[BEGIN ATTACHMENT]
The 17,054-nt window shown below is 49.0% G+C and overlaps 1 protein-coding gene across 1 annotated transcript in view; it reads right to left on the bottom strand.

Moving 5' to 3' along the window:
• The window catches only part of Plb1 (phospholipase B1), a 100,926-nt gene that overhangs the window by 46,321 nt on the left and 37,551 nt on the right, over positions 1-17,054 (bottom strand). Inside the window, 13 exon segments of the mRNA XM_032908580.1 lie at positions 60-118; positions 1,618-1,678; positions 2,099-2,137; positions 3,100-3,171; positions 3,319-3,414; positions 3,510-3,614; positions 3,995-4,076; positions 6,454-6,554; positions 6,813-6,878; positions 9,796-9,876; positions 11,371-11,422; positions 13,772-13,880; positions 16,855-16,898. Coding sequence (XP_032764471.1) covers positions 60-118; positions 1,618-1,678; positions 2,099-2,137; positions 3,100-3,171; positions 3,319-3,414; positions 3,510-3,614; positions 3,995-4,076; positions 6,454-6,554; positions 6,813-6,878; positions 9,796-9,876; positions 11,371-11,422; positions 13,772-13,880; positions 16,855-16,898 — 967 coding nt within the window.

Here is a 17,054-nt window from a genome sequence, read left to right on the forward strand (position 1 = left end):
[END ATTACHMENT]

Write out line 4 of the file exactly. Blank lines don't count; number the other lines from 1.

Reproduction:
Here is a 17,054-nt window from a genome sequence, read left to right on the forward strand (position 1 = left end):